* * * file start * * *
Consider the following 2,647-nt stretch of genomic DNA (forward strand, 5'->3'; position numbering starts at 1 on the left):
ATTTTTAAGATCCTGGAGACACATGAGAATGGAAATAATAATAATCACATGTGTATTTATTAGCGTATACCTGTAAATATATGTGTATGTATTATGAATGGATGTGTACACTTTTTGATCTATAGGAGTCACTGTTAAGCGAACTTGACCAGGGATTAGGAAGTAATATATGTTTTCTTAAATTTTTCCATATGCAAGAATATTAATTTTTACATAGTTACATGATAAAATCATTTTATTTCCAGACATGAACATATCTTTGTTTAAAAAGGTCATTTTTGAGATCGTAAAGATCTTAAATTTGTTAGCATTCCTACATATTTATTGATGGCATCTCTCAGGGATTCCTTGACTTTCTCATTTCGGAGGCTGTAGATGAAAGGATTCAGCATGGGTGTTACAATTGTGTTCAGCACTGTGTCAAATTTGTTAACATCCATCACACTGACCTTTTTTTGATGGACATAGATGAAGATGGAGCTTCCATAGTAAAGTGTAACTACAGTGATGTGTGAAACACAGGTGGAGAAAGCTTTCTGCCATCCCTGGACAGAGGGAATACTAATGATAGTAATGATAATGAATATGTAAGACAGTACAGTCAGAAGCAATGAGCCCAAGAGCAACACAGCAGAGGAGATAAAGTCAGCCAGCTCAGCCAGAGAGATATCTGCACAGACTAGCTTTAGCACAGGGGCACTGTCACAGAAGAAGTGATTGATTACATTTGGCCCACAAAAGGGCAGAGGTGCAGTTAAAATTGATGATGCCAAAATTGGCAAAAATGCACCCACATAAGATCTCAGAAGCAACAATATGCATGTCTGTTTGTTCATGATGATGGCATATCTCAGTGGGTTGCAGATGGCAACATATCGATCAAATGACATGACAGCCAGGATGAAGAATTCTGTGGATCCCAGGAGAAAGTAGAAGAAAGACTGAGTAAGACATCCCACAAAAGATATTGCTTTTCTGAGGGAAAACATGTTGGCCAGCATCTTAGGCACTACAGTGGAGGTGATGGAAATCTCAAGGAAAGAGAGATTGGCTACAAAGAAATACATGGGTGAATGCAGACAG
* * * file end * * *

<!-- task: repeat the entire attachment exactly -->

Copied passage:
Consider the following 2,647-nt stretch of genomic DNA (forward strand, 5'->3'; position numbering starts at 1 on the left):
ATTTTTAAGATCCTGGAGACACATGAGAATGGAAATAATAATAATCACATGTGTATTTATTAGCGTATACCTGTAAATATATGTGTATGTATTATGAATGGATGTGTACACTTTTTGATCTATAGGAGTCACTGTTAAGCGAACTTGACCAGGGATTAGGAAGTAATATATGTTTTCTTAAATTTTTCCATATGCAAGAATATTAATTTTTACATAGTTACATGATAAAATCATTTTATTTCCAGACATGAACATATCTTTGTTTAAAAAGGTCATTTTTGAGATCGTAAAGATCTTAAATTTGTTAGCATTCCTACATATTTATTGATGGCATCTCTCAGGGATTCCTTGACTTTCTCATTTCGGAGGCTGTAGATGAAAGGATTCAGCATGGGTGTTACAATTGTGTTCAGCACTGTGTCAAATTTGTTAACATCCATCACACTGACCTTTTTTTGATGGACATAGATGAAGATGGAGCTTCCATAGTAAAGTGTAACTACAGTGATGTGTGAAACACAGGTGGAGAAAGCTTTCTGCCATCCCTGGACAGAGGGAATACTAATGATAGTAATGATAATGAATATGTAAGACAGTACAGTCAGAAGCAATGAGCCCAAGAGCAACACAGCAGAGGAGATAAAGTCAGCCAGCTCAGCCAGAGAGATATCTGCACAGACTAGCTTTAGCACAGGGGCACTGTCACAGAAGAAGTGATTGATTACATTTGGCCCACAAAAGGGCAGAGGTGCAGTTAAAATTGATGATGCCAAAATTGGCAAAAATGCACCCACATAAGATCTCAGAAGCAACAATATGCATGTCTGTTTGTTCATGATGATGGCATATCTCAGTGGGTTGCAGATGGCAACATATCGATCAAATGACATGACAGCCAGGATGAAGAATTCTGTGGATCCCAGGAGAAAGTAGAAGAAAGACTGAGTAAGACATCCCACAAAAGATATTGCTTTTCTGAGGGAAAACATGTTGGCCAGCATCTTAGGCACTACAGTGGAGGTGATGGAAATCTCAAGGAAAGAGAGATTGGCTACAAAGAAATACATGGGTGAATGCAGACAG